7 On September 12, 1996, a letter from legal counsel for CHO!CES was delivered to the Attorney General for Canada requesting that the Attorney General refer the matter to a Court of competent jurisdiction for a determinative decision concerning the correctness and propriety of the Minister's rulings. Failing commencement of proceedings by the Attorney General, CHO!CES requested that the Attorney General issue his fiat to allow a relator action to be started by CHO!CES. In September, 1996, the Standing Committee on Finance adopted the report on the treatment of taxable Canadian property under the Act. The government members accepted the Minister's view that “taxable Canadian property” could be held by residents of Canada and that the Rulings were therefore correct. The Attorney General never replied to the letter from CHO!CES' solicitors but did state in response to questions from the opposition that he accepted the majority report of the standing committee which endorsed the Minister's handling of the Rulings and rejected the Auditor's critique thereof.
8 The facts alleged by the plaintiff are that in 1984, the Minister was asked by a party whose identity is not known to the plaintiff, for a ruling declaring that public company shares held by a trust resident in Canada would be considered “taxable Canadian property” under the Act and that a change in residence of the trust would not cause a deemed realization. In January 1985 the Minister granted the request and issued a Ruling. It is alleged that one week after the issuing of that Ruling, the Minister was asked by another party whose identity is not known, for a non-binding opinion where the circumstances were comparable. In May 1985 an opinion was issued which was contrary to the Ruling. The Ruling which allowed the emmigration of shares ownership without realization of capital gains was not published by the Minister. The 1985 opinion denying that favourable treatment was made public by the Minister.
9 In 1991, a party related to the party involved in the 1985 Ruling requested a Ruling in circumstances somewhat similar to the 1985 Ruling. The circumstances were as follows. On March 8th, the request for Ruling was initially received indicating the purposes of the proposed transaction were to avoid the deemed disposition under the 21 year old rule. This request was withdrawn and replaced by a second request on November 7. On November 25 the taxpayer's representative provided Revenue Canada with a copy of the 1985 Ruling. This Ruling was not in the public domain. On December 3rd, Revenue Canada advised the Department of Finance of the proposed transactions and that it intended to refuse to grant a favourable Ruling and if necessary to bring the matter before the general anti-avoidance rule committee.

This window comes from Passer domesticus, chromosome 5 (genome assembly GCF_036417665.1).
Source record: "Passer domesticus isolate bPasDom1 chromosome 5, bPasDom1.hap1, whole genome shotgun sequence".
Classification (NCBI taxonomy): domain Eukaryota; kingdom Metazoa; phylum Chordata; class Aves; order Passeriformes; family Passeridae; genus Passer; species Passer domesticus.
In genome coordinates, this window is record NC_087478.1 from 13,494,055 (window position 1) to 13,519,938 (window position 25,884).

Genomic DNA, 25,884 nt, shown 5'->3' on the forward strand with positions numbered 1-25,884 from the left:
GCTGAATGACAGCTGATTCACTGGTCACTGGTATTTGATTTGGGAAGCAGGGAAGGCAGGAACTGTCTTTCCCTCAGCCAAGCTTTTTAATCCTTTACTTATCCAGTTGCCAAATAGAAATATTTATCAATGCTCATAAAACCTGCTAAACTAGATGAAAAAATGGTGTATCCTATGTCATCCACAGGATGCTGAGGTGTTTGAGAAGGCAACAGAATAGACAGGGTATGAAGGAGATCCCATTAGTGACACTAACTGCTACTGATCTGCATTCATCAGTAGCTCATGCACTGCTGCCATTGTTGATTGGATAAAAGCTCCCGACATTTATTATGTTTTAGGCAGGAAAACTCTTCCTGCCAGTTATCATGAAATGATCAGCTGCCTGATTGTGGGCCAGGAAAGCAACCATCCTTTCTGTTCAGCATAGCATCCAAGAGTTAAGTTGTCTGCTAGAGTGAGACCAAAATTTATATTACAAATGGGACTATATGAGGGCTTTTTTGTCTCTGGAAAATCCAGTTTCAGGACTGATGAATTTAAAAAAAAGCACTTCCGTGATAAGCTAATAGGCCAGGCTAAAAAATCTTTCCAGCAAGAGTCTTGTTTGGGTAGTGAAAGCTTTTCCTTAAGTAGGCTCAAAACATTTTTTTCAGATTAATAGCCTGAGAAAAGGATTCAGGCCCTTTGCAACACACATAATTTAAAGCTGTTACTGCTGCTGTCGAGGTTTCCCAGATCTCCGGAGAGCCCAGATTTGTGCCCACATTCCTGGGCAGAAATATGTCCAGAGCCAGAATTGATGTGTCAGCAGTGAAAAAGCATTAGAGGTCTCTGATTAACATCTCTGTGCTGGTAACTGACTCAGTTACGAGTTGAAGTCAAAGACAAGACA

10 On December 6, Revenue Canada and Department of Finance officials met to discuss the issues raised in the spirit of the December letter.
11 On December 12, Revenue Canada's Rulings Review Committee decided that a favourable Ruling should not be provided.
12 On December 12, Revenue Canada advises the Department of Finance that it will not rule in favour of the trusts and requests Finance to leave the interpretation of the Act in Revenue's hands.
13 On December 16th, the taxpayer's representatives are advised that a favourable Ruling will not be provided. The taxpayer offers to provide a waiver and a statement that they will not dispose of the shares for five years.
14 On December 18th, Revenue Canada informs the taxpayer's representative that it cannot accept their offer of the 16th of December.
15 Representatives of the taxpayer then offer not to use the provisions of the tax treaty between the United States and Canada which would allow the taxpayer to escape Canadian tax completely.
16 On December 18th, a memorandum is prepared for the Assistant Deputy Minister of Revenue advising the Deputy Minister that the Department is not able to rule favourably.
17 On December 19th, a draft legal opinion is received by the Minister's Rulings Directorate from Department of Justice counsel which stated in part as follows:
the Act in my view is ambiguous with respect to the subject issue. However, given the general scheme of the Act, I share your view that an argument is available that only a non-resident can dispose of “taxable Canadian property” for purposes of the deeming provisions of paragraph 85(1)(i) of the Act.
18 On December 20, Senior officials of Revenue Canada decide a memorandum prepared by the Deputy Minister should be revised.
19 On December 23, a revised memorandum is prepared to the Deputy Minister advising that the taxpayer's proposal is not acceptable because it is the Department's view that when the public company shares are transferred out of Canada, tax would be triggered. The letter suggests possible alternatives to the taxpayer's proposal.
20 On December 23, senior Revenue officials meet twice. There are no minutes of the meetings in the file, contrary to established Revenue Canada policy and practice that such important meetings must be fully documented.